Transportation planning agencies around the world are increasingly seeking to develop transportation systems that encourage walking, bicycling, and transit use in order to simultaneously achieve public health and environmental sustainability goals. Under future scenarios that will see increasing global mean temperatures, trips that entail physical exertion outdoors are likely to account for substantial portions of some individuals' overall exposure to potentially dangerous air temperatures. This exposure pathway is poorly understood. In this study we develop a new method to assess outdoor heat exposure during non-motorized travel by combining simulated urban meteorology and transportation-activity data. We demonstrate its utility through application to several real-world planning issues using data from the San Francisco Bay Area. Specifically, we examine spatial and social disparities in heat exposure and find that socially disadvantaged (low-income people and zero-vehicle households) groups are disproportionately exposed to transport-related heat. Since the propensity to walk and bicycle tends to decrease with socioeconomic status (SES) and because lower SES groups are more vulnerable to heat-related health impacts, efforts to mitigate heat exposure can be of disproportionate benefit to these groups. Finally, we demonstrate how the results can be used to supplement more traditional indicators of heat vulnerability that to date do not directly account for actual length of outdoor exposure. The methodology developed here has the potential to guide healthy, sustainable, and equitable urban planning efforts.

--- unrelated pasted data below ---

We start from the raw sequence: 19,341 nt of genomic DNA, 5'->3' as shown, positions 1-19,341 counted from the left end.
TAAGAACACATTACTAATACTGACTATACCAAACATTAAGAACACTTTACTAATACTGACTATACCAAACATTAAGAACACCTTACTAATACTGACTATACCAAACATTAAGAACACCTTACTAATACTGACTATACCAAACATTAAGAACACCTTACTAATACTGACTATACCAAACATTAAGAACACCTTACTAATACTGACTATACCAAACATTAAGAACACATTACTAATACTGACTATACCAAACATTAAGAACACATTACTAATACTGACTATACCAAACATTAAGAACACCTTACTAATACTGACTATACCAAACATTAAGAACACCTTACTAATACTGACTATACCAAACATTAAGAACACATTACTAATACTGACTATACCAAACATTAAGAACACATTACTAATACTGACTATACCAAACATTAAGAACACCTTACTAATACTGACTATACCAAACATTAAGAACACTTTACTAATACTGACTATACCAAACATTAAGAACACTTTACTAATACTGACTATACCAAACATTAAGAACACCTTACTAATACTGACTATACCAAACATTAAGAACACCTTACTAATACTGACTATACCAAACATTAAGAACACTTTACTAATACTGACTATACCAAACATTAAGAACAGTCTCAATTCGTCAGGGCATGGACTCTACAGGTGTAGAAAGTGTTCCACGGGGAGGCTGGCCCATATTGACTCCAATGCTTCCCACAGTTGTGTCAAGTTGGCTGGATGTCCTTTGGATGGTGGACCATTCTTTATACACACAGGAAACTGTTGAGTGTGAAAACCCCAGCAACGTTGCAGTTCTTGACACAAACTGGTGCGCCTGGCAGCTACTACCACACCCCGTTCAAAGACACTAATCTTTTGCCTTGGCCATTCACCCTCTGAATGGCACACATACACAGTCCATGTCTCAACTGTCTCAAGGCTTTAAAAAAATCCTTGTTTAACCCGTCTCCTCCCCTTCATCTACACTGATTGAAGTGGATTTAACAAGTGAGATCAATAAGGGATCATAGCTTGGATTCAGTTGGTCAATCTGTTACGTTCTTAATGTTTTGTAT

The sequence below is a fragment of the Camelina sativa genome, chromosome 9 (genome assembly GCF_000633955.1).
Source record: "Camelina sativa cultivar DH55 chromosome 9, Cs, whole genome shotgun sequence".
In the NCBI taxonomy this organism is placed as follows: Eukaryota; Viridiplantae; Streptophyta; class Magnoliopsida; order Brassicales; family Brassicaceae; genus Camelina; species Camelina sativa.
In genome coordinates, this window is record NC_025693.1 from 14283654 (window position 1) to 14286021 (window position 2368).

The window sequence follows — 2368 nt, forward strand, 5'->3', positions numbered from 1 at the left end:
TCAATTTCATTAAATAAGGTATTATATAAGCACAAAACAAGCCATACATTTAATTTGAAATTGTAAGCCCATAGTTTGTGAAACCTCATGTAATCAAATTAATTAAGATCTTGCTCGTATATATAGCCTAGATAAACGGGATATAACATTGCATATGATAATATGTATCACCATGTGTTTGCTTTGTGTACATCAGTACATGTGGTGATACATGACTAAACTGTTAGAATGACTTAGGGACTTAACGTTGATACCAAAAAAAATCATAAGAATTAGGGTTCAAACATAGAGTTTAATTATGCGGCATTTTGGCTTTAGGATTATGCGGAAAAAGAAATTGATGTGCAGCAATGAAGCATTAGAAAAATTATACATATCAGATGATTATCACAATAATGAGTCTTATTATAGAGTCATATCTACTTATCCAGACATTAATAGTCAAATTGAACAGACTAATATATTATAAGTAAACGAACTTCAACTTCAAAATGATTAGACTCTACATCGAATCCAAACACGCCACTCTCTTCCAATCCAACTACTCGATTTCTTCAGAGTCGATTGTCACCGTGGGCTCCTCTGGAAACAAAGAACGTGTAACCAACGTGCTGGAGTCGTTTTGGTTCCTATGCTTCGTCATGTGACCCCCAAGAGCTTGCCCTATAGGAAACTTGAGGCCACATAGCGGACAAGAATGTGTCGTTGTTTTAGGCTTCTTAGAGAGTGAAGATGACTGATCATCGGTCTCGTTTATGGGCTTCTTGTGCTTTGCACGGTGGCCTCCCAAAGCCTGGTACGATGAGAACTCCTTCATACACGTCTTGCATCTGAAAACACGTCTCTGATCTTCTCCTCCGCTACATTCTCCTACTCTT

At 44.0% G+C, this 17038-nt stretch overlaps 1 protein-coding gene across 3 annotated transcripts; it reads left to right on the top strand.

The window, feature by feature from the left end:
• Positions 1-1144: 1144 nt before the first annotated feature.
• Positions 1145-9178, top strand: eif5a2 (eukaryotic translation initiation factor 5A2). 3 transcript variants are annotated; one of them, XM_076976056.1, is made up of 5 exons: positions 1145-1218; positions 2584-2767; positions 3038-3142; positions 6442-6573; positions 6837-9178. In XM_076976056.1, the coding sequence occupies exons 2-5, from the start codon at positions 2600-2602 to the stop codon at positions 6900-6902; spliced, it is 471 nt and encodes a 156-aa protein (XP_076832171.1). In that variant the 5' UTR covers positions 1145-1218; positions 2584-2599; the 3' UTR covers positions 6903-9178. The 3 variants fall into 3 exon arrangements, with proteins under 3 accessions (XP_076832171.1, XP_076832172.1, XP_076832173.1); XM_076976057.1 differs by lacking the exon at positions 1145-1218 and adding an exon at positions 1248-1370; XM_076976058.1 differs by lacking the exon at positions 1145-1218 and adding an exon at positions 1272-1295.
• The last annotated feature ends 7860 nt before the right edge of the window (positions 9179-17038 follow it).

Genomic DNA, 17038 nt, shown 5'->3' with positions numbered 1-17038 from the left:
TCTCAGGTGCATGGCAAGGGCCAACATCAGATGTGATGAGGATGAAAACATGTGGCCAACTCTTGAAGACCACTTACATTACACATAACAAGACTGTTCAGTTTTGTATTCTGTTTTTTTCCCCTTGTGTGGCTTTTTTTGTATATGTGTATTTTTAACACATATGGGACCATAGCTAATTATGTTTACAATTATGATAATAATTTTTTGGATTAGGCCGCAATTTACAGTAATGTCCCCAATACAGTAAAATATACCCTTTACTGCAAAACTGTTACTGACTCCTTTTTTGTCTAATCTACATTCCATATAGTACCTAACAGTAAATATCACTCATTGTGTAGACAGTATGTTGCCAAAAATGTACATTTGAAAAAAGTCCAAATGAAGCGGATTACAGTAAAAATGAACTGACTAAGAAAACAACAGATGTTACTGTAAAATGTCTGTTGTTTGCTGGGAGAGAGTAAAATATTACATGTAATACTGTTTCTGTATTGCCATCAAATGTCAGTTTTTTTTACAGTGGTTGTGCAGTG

ASJC Scopus subject areas
- Safety, Risk, Reliability and Quality
- Safety Research
- Health Policy
- Public Health, Environmental and Occupational Health